In a climb that has not been seen in the market in the recent past, the dollar has climbed to the highest level since 2003 against the euro while gold jumped marking the beginning of steeper prospect for the U.S. interest rates. There has also been a rebound in the U.S. stocks observed from the worst day in two months thanks to the Trump effect.
The U.S. 10-year yields have reached an all-time high that has not been seen in the last two years. Consequently, this has led the rate-sensitive stocks to slip while financial shares led gains in major American equity benchmarks.
Following the Federal Reserve’s first interest-rate hike of 2016 which signaled three increases in the coming year, the greenback extended its advance on emerging and major-market peers. There has been a 2.6 percent fall in Gold to a 10-month low, this has led to what some call a shift away from global central-bank policy that’s dominating the market, into a potential rise in economical spur.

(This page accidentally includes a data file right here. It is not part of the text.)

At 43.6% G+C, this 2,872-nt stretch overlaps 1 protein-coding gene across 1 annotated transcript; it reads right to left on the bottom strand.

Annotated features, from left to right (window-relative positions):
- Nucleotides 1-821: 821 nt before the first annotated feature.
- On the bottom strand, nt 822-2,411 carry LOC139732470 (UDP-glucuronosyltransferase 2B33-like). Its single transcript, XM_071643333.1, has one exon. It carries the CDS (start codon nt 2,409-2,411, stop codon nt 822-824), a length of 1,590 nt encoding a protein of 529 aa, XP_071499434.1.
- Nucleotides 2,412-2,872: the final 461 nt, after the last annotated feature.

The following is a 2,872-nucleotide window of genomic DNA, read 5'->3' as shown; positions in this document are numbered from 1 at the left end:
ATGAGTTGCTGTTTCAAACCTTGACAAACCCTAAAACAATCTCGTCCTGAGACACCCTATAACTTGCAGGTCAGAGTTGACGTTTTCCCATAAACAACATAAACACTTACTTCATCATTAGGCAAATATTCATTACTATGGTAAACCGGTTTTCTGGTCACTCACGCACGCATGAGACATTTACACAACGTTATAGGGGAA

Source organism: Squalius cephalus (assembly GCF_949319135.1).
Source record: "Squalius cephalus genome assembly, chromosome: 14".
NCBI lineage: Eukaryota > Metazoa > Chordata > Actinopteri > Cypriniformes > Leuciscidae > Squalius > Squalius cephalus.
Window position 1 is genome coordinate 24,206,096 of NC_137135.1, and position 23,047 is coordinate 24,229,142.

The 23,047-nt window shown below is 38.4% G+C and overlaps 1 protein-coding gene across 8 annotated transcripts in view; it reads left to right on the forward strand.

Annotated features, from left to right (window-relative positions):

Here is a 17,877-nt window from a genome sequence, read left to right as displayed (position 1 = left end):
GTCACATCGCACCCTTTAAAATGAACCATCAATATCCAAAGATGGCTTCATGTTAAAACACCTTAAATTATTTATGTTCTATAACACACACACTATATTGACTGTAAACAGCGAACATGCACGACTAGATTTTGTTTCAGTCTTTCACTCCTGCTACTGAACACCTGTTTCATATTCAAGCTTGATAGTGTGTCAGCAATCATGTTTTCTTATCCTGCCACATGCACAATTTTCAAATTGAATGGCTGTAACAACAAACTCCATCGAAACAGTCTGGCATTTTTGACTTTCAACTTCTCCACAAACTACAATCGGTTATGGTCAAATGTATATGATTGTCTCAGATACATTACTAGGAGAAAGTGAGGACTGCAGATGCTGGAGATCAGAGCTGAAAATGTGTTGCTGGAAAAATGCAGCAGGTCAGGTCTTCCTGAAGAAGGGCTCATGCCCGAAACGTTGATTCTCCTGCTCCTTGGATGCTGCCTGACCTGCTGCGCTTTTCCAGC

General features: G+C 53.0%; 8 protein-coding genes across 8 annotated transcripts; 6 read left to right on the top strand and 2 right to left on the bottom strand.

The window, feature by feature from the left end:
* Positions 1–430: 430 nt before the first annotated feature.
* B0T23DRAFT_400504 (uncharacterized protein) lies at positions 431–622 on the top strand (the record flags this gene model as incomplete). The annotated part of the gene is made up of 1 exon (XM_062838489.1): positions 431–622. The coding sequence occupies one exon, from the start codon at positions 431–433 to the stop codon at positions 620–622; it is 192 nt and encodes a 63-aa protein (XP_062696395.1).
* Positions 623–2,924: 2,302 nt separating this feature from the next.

Donald Trump’s victory in the presidential election has fueled the fall in bonds while stocks have rallied. However, the dollar has been surging since the U.S. central bank stands largely alone in tightening policy. Following the European Central Bank’s move to extend the quantitative easing, the Bank of England has kept its key rate at a record low.
In a statement made by the head of Group-of-10 currency strategy at Banco Santander SA in London, Stuart Bennett, the current situation in the market feels like going long dollar is free money. He added that the market believes it can push for another two to three percent risk free in what appears to be a Christmas bonus.
In a surge that has not been seen since January 2003, the dollar gained 1.1 percent to $1.04242 per euro as it advanced 1.4 percent against the Yen. The median estimates of economists were matched back in November following the 0.2 percent increase in consumer prices.